In Ohio, one danger that’s becoming increasingly common among those employed outdoors is Lyme disease.
Lyme disease is spread to humans from the bite of carrier ticks infected with Borrelia burgdorferi bacteria. Until fairly recently, the risk of an Ohio worker contracting the disease was relatively small — but the carrier ticks have now been found in at least 66 Ohio counties.
Early symptoms of the disease include muscle and joint pain, headaches, fevers, fatigue, swollen lymph nodes and (sometimes) a “bulls eye” rash at the site of the bite. While some people can be cured of the disease with prompt administration of antibiotics, others may go on to develop long-term complications — like chronic joint pain and fatigue — for years following the bite.
Workers within some industries are naturally more at risk than others. For example, employees who work for the forestry department or wildlife control units are often in rural, wooded areas where ticks thrive.
Even within certain industries, a worker’s risk of exposure may vary significantly by the project. For example, a construction worker who is building an apartment complex in the center of a city is less likely to be exposed to a tick bite than someone working on a new home on a wooded lot in the country. Other occupations that might put an employee at risk of Lyme disease include farming, landscaping, road repair, railroad line work and utility line installation or care.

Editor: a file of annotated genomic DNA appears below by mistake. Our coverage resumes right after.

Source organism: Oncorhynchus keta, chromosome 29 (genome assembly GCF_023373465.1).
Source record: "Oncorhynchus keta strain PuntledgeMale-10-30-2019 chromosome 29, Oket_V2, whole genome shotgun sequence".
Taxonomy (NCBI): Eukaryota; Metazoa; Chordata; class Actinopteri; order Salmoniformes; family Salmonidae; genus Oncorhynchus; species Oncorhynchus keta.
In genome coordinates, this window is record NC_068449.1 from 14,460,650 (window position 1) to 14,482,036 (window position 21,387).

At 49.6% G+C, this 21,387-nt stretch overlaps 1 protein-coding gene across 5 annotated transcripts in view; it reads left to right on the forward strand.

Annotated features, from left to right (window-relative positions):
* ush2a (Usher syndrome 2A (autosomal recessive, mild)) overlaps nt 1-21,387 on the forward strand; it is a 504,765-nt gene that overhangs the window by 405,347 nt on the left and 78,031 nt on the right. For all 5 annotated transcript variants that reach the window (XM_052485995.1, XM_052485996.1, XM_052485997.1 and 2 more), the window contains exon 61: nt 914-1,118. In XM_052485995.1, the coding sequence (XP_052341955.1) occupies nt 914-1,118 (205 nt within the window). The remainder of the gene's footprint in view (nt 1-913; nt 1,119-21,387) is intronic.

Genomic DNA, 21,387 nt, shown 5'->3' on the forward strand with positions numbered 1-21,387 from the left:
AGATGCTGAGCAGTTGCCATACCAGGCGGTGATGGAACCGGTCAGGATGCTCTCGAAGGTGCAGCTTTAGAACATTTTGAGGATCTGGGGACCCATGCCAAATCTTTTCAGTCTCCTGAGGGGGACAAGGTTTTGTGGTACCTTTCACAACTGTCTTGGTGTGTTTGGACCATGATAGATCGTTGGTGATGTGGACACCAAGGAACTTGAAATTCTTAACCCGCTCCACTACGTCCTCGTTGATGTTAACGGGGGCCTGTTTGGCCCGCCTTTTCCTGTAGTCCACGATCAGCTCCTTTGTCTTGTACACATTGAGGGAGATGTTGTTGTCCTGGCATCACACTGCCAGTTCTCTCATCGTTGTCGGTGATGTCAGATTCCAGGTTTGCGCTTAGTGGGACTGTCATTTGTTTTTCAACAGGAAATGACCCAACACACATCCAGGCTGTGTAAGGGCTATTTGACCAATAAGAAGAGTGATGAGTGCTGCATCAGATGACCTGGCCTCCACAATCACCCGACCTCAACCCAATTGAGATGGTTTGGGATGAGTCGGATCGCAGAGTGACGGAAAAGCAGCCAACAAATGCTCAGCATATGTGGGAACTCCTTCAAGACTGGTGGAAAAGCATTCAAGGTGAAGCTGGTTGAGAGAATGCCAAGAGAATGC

Any Ohio worker who might be in a danger zone needs to be aware of the increasing risk of Lyme disease and encouraged to take precautions against tick bites while on the job. Light-colored clothing, pants that are tucked into socks and boots, hats and long-sleeved shirts generally help keep insects from biting. Using an insect repellent that’s designed specifically to keep ticks away is also helpful. Outdoor workers should also be educated about Lyme disease, so that they don’t dismiss initial symptoms as nothing more than the flu.
If you were bitten by a tick at work and now have Lyme disease, you’re entitled to workers’ compensation for any medical bills, lost wages and ongoing symptoms. However, since diagnosis is sometimes complicated or delayed, your employer may not be quick to approve your claim. If that becomes an issue, seek legal assistance right away.
Source: Ohio Hospital Newswire, “Fight the Bite with Lyme Disease Awareness Month,” May 05, 2017